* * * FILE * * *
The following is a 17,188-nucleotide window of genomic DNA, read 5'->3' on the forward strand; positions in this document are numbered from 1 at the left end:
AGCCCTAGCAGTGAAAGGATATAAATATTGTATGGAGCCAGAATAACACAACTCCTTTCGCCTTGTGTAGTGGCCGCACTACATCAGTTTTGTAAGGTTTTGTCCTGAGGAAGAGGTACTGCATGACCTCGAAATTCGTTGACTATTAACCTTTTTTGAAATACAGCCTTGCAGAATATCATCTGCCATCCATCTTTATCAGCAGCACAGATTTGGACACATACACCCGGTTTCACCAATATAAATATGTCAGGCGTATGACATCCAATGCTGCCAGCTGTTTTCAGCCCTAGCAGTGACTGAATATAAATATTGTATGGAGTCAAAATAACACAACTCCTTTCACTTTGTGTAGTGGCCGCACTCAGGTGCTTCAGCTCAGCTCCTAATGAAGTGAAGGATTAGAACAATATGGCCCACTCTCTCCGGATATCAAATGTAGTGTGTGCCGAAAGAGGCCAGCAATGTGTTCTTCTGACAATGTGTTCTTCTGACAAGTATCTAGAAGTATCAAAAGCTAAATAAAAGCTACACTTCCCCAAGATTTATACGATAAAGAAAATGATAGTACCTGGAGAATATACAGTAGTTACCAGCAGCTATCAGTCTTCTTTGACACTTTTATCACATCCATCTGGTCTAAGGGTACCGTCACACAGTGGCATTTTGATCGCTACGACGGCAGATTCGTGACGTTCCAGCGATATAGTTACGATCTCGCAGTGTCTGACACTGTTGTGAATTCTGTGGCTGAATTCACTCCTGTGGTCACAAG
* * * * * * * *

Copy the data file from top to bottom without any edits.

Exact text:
The following is a 17,188-nucleotide window of genomic DNA, read 5'->3' on the forward strand; positions in this document are numbered from 1 at the left end:
AGCCCTAGCAGTGAAAGGATATAAATATTGTATGGAGCCAGAATAACACAACTCCTTTCGCCTTGTGTAGTGGCCGCACTACATCAGTTTTGTAAGGTTTTGTCCTGAGGAAGAGGTACTGCATGACCTCGAAATTCGTTGACTATTAACCTTTTTTGAAATACAGCCTTGCAGAATATCATCTGCCATCCATCTTTATCAGCAGCACAGATTTGGACACATACACCCGGTTTCACCAATATAAATATGTCAGGCGTATGACATCCAATGCTGCCAGCTGTTTTCAGCCCTAGCAGTGACTGAATATAAATATTGTATGGAGTCAAAATAACACAACTCCTTTCACTTTGTGTAGTGGCCGCACTCAGGTGCTTCAGCTCAGCTCCTAATGAAGTGAAGGATTAGAACAATATGGCCCACTCTCTCCGGATATCAAATGTAGTGTGTGCCGAAAGAGGCCAGCAATGTGTTCTTCTGACAATGTGTTCTTCTGACAAGTATCTAGAAGTATCAAAAGCTAAATAAAAGCTACACTTCCCCAAGATTTATACGATAAAGAAAATGATAGTACCTGGAGAATATACAGTAGTTACCAGCAGCTATCAGTCTTCTTTGACACTTTTATCACATCCATCTGGTCTAAGGGTACCGTCACACAGTGGCATTTTGATCGCTACGACGGCAGATTCGTGACGTTCCAGCGATATAGTTACGATCTCGCAGTGTCTGACACTGTTGTGAATTCTGTGGCTGAATTCACTCCTGTGGTCACAAG